* St. Augustine
* Class Picture
* Manners and Culture
T he Weekly Newsletter of
the English Language Institute
Volume 102, Issue 12
Historic St. Augustine
Join us for a day offun and history!
This Saturday, April 7th, we will be
headed to Historic St. Augustine.
Founded in 1565, St. Augustine is the
oldest European city in the United
States. There's a great deal to see and
do while you're there. You can spend
all day in the Old City and walk
through the Spanish Quarter, with
some great restaurants and shopping.
See the Castillo de San Marcos,
which is the most well-preserved
example of a Spanish fort in the US;
there, they have historical reenactments
and authentic armaments from the
early period. You can see several
interesting tourist attractions, including
the Fountain of Youth, Ripley's
Believe it or Not Museum, the
Oldest Wooden Schoolhouse,
Oldest Store, and Oldest House in
the US. And you can also visit St.
Augustine's lovely Cathedral.
There is no cost to enter the city itself,
but you should bring money for lunch
and dinner and shopping (there is some
great souvenir shopping here!), and
$15-$30 for admissions if you want to
tour the museums and some of the
This is a van trip, so you should have
already purchased your transportation
pass to have a guaranteed spot.
On Saturday, we will meet at The
Outfitter at 9am. We will return to
Gainesville at around 7pm. We will go,
rain or shine. This trip will not be
Join us for a great day of fun, with a
little history thrown in on the side!
2007 will be
taken on ?
April 10th, at
10:30am. Students in morning
Reading/Writing classes will leave and
walk over together with their teachers
at 10:20am. For any and all students
not taking morning Reading/Writing
classes, as well as all other teachers, Las,
and any other ELI personnel who
wants to participate, we very much
would like to encourage you to come
and join us for the picture.
> Library Fines and Infirmary
Fees-Since we're coming closer
to the end of the semester, we just
want to remind you that now is a
good time to think about clearing
up any fees and fines that you
might have with the university. If
there are any outstanding balances
owed, we won't be able to release
any of your academic information
or certificates to you.
> Part-time students and TOEFL:
Part time students, don't forget-if
you wish to take the ELI TOEFL
with the other students, you must
actually sign up for it in the ELI
Main Office, Room 315. If you
have not already done so, please go
and sign up as soon as possible.
> Travel and I-20s--Don't forget, if
you are planning to leave the
country during the break between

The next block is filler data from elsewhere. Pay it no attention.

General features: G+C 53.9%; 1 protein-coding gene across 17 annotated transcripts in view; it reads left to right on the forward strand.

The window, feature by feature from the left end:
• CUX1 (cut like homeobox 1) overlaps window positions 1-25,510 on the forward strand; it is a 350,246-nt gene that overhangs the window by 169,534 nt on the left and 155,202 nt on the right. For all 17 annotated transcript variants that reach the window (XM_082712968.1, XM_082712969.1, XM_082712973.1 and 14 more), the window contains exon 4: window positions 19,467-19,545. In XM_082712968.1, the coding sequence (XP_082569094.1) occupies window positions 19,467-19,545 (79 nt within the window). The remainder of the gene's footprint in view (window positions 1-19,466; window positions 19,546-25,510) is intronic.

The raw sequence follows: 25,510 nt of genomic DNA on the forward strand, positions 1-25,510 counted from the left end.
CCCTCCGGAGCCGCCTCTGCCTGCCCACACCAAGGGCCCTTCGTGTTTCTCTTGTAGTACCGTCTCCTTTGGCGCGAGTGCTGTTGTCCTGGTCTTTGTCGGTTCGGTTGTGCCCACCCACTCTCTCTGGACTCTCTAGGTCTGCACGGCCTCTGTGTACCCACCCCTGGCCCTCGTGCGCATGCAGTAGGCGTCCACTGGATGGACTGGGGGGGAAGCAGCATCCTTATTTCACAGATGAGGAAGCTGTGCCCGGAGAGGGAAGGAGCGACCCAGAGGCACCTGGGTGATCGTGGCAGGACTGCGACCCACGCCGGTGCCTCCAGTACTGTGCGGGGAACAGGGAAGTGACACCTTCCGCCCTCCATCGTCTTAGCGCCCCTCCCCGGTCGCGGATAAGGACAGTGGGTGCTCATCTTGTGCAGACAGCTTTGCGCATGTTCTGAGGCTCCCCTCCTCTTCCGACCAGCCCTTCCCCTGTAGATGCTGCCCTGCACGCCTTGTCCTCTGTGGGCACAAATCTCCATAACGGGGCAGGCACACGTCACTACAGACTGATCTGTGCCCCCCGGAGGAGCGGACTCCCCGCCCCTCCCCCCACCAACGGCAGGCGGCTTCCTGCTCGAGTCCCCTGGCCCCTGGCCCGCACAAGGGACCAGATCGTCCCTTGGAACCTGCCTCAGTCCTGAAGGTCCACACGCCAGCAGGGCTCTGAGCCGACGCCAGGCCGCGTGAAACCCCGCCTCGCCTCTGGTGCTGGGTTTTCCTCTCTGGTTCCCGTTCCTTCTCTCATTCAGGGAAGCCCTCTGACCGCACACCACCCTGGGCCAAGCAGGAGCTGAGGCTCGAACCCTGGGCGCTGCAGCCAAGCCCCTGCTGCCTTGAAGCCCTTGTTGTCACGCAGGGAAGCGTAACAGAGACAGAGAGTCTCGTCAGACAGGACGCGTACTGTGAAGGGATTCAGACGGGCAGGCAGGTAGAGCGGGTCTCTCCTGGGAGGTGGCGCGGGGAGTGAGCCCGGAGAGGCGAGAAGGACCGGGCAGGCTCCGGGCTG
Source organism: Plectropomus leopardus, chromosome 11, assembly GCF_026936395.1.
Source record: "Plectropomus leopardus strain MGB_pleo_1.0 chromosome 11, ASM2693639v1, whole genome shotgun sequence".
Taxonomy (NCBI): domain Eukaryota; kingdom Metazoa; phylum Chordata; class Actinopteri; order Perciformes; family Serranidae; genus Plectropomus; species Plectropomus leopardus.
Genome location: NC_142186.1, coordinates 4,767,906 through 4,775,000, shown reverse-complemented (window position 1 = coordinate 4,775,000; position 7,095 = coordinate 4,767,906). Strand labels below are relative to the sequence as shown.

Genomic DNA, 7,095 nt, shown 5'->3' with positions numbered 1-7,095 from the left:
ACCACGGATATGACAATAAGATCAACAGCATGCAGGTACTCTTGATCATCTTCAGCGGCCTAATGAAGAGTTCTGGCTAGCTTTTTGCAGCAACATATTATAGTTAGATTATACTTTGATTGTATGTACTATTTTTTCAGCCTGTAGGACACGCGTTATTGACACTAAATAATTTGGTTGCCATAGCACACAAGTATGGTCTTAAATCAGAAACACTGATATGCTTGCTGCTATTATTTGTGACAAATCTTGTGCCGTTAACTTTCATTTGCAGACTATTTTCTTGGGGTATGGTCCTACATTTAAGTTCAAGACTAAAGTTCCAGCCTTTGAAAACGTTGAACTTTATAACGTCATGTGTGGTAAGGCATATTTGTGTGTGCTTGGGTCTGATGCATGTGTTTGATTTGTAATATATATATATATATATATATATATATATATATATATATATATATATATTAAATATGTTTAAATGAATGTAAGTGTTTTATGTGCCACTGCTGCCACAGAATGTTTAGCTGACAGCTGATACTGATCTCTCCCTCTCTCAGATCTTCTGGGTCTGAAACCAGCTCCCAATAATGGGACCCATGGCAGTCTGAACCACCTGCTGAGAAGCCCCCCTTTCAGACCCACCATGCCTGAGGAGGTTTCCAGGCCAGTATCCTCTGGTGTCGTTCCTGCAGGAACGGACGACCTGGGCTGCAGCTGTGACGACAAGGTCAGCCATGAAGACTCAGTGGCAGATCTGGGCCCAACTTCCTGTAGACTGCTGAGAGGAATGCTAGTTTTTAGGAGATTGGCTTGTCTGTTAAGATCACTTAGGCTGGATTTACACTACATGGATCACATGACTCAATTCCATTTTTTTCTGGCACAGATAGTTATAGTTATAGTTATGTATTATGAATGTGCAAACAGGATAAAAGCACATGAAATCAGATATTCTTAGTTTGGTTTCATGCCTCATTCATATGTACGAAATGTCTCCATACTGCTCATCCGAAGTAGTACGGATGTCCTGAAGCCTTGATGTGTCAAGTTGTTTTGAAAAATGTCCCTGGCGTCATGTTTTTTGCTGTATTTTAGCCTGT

semesters and then return to the
US, you must have your I-20
signed in the ELI Main Office
(Room 315) in order to be allowed
back into the country!
The EI Weekly
It's ELI Student Voices time, everyone!
Steve wants us to let you know that the
deadline for submissions for this
semester will be on Friday, April 13th.
You can give your submissions to your
teacher, to Steve directly, or you may
place them in Steve's mailbox (marked
Flocks) in the ELI Main Office, Room
315. Let's see what you can come up
The following are ELI birthdays from
April 6: Jorge Loutfi
April 7: Abdullah Bokhari
April 9: Sung-Min Cho
None this week!
Happy Birthday, one and all!
Folks, as the temperature rises, we will
re-visit an issue that we have had to
deal with before-that of deodorant
use. As summer approaches and the
temperature climbs, and people
naturally sweat more, it becomes more
and more noticeable when we have this
particular cultural difference. Here is
the question and answer as we have
printed it originally:
'Q: How can I tell a classmate that they don't
smell vegy good?
A: The unfortunate answer is, you
can't. There's not any way to do it in
which isn't insulting-and this seems to
be true of most cultures. But we here
at the Manners Column can address it
for you-sort of. The fact of the
matter is, in some cultures, the use of
anti-perspirants, or even deodorants,
isn't common or even particularly
thought about. Here in the United
States, as in many other cultures, it is
not only common, but actually almost
universal. Those who don't use such
products do stand out. This is not a
W LIN I \' iF I .if
English Language Institute
PO Box 117051
315 Norman Hall
Gainesville, FL 32611-7051, USA
Phone: (352) 392-2070
Fax: (352) 392-3744
judgment call-and we are not
SU.L, rin rli ir anyone must use
deodorant. But everyone should be
aware that not using it will get one
noticed. And possibly talked about."
The answer really hasn't changed. But
as I noted above, the fact is, it's
definitely going to be something that's
more noticeable and possibly more
divisive. It's still not correct to tell
someone that they don't smell good or
that they need to use deodorant or anti-
perspirant. On the other hand, if you
do come from a culture that doesn't
use them or if your own personal
values don't include their use, well,
remember that you are surrounded by
people who do use them and are not
used to natural body odors. Don't be
too surprised if you find people trying
not to sit next to you.
A mind that is stretched by a new
experience can never go back to its old
Oliver Wendell Holmes